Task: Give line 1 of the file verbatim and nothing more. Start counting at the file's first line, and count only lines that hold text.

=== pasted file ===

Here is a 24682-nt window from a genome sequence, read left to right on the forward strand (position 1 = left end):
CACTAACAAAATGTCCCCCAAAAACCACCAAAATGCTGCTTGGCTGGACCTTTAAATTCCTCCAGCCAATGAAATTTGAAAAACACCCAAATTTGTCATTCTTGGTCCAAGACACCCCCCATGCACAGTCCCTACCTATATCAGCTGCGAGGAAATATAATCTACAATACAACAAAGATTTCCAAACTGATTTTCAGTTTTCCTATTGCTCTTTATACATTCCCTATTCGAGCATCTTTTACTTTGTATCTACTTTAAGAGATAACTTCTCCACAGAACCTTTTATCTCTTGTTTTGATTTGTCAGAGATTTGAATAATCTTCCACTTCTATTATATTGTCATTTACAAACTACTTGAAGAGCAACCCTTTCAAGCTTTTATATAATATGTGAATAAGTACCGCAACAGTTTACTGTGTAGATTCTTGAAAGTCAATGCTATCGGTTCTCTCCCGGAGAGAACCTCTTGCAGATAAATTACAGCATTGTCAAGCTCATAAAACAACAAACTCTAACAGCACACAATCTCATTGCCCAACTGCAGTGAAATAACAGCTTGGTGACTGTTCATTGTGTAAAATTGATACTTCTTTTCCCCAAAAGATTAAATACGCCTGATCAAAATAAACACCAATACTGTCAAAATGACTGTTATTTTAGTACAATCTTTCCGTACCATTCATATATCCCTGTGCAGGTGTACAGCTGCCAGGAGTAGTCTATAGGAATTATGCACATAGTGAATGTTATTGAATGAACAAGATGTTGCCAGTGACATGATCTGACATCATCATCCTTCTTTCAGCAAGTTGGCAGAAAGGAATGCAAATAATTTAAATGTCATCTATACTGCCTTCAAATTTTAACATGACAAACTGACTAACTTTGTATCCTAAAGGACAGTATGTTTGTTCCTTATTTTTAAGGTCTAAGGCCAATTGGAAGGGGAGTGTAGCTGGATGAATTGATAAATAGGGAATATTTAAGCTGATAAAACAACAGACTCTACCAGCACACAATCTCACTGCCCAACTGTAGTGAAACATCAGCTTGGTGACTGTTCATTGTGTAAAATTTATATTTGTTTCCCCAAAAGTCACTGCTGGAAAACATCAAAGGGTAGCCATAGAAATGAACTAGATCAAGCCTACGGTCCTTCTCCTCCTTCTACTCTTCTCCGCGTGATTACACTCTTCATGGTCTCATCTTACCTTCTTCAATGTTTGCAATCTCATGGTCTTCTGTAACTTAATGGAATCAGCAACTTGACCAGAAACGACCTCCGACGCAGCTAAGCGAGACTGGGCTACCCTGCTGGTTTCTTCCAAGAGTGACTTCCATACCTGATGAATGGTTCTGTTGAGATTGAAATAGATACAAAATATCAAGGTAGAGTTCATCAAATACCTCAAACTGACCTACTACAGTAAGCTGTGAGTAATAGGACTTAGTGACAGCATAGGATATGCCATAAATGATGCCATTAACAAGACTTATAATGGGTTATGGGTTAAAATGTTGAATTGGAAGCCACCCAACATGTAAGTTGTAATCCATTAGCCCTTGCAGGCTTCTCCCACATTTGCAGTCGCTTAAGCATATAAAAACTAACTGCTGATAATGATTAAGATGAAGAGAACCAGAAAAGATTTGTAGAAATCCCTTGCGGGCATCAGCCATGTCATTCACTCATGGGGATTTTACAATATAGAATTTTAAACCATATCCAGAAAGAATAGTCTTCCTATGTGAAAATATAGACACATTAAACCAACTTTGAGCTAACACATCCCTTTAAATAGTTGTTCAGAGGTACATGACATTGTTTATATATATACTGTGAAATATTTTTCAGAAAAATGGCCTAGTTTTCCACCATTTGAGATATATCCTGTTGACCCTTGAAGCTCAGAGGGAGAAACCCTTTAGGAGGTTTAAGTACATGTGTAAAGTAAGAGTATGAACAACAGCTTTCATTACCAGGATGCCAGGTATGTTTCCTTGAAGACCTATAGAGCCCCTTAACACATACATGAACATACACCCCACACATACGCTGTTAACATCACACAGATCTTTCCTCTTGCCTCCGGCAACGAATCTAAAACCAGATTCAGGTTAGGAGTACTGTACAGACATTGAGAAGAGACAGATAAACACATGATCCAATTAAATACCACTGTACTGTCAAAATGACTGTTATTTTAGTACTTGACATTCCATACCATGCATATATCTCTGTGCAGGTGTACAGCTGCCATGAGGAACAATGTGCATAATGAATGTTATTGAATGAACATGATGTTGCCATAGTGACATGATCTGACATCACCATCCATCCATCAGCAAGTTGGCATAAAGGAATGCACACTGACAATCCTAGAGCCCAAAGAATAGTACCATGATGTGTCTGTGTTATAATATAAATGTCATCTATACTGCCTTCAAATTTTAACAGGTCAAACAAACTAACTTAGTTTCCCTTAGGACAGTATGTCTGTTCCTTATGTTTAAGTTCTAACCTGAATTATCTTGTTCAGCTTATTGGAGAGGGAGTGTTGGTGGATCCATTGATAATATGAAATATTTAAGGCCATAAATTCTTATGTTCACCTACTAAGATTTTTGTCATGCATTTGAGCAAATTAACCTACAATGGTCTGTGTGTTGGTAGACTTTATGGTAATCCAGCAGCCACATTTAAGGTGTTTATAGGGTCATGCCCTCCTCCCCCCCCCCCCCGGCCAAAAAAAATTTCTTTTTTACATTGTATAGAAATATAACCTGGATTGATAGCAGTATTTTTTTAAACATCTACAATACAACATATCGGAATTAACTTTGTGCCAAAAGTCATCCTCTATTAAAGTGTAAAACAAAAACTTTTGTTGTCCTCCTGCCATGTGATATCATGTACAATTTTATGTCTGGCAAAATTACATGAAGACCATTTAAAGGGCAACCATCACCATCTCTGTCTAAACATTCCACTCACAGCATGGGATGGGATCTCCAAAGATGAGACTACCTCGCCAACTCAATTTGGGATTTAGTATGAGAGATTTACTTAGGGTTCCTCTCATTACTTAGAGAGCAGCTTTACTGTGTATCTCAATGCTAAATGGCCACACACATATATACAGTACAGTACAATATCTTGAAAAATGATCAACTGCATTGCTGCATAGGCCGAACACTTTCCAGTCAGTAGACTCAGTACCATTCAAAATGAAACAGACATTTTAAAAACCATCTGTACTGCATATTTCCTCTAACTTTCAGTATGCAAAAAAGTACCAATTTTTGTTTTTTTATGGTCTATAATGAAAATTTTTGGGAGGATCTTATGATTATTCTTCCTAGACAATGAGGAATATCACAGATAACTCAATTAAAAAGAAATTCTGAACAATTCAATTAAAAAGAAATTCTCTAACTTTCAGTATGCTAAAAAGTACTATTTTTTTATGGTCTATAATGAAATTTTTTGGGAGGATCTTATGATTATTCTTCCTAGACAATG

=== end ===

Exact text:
Here is a 24682-nt window from a genome sequence, read left to right on the forward strand (position 1 = left end):